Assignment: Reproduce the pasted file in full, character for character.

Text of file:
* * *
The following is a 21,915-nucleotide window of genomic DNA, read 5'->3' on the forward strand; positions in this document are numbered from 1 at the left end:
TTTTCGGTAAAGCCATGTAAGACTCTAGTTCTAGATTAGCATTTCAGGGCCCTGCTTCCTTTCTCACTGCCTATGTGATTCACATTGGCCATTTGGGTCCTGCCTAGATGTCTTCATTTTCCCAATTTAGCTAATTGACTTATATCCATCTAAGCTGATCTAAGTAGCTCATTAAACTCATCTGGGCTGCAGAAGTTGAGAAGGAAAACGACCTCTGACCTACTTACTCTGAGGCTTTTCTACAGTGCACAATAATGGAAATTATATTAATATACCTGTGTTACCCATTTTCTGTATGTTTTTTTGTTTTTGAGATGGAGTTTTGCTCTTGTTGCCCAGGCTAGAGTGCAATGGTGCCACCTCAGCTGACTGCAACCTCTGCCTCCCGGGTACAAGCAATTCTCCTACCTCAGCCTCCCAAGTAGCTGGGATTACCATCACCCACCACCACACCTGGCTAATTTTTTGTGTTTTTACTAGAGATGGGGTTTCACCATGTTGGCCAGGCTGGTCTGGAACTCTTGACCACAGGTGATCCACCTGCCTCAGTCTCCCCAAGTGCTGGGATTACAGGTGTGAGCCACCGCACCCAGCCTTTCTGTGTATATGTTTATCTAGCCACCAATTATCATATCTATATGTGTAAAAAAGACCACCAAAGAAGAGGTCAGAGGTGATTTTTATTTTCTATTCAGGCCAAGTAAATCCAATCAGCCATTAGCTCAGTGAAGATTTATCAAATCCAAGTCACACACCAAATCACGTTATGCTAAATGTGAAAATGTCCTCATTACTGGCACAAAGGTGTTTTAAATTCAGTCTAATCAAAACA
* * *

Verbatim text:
The following is a 21,915-nucleotide window of genomic DNA, read 5'->3' on the forward strand; positions in this document are numbered from 1 at the left end:
TTTTCGGTAAAGCCATGTAAGACTCTAGTTCTAGATTAGCATTTCAGGGCCCTGCTTCCTTTCTCACTGCCTATGTGATTCACATTGGCCATTTGGGTCCTGCCTAGATGTCTTCATTTTCCCAATTTAGCTAATTGACTTATATCCATCTAAGCTGATCTAAGTAGCTCATTAAACTCATCTGGGCTGCAGAAGTTGAGAAGGAAAACGACCTCTGACCTACTTACTCTGAGGCTTTTCTACAGTGCACAATAATGGAAATTATATTAATATACCTGTGTTACCCATTTTCTGTATGTTTTTTTGTTTTTGAGATGGAGTTTTGCTCTTGTTGCCCAGGCTAGAGTGCAATGGTGCCACCTCAGCTGACTGCAACCTCTGCCTCCCGGGTACAAGCAATTCTCCTACCTCAGCCTCCCAAGTAGCTGGGATTACCATCACCCACCACCACACCTGGCTAATTTTTTGTGTTTTTACTAGAGATGGGGTTTCACCATGTTGGCCAGGCTGGTCTGGAACTCTTGACCACAGGTGATCCACCTGCCTCAGTCTCCCCAAGTGCTGGGATTACAGGTGTGAGCCACCGCACCCAGCCTTTCTGTGTATATGTTTATCTAGCCACCAATTATCATATCTATATGTGTAAAAAAGACCACCAAAGAAGAGGTCAGAGGTGATTTTTATTTTCTATTCAGGCCAAGTAAATCCAATCAGCCATTAGCTCAGTGAAGATTTATCAAATCCAAGTCACACACCAAATCACGTTATGCTAAATGTGAAAATGTCCTCATTACTGGCACAAAGGTGTTTTAAATTCAGTCTAATCAAAACA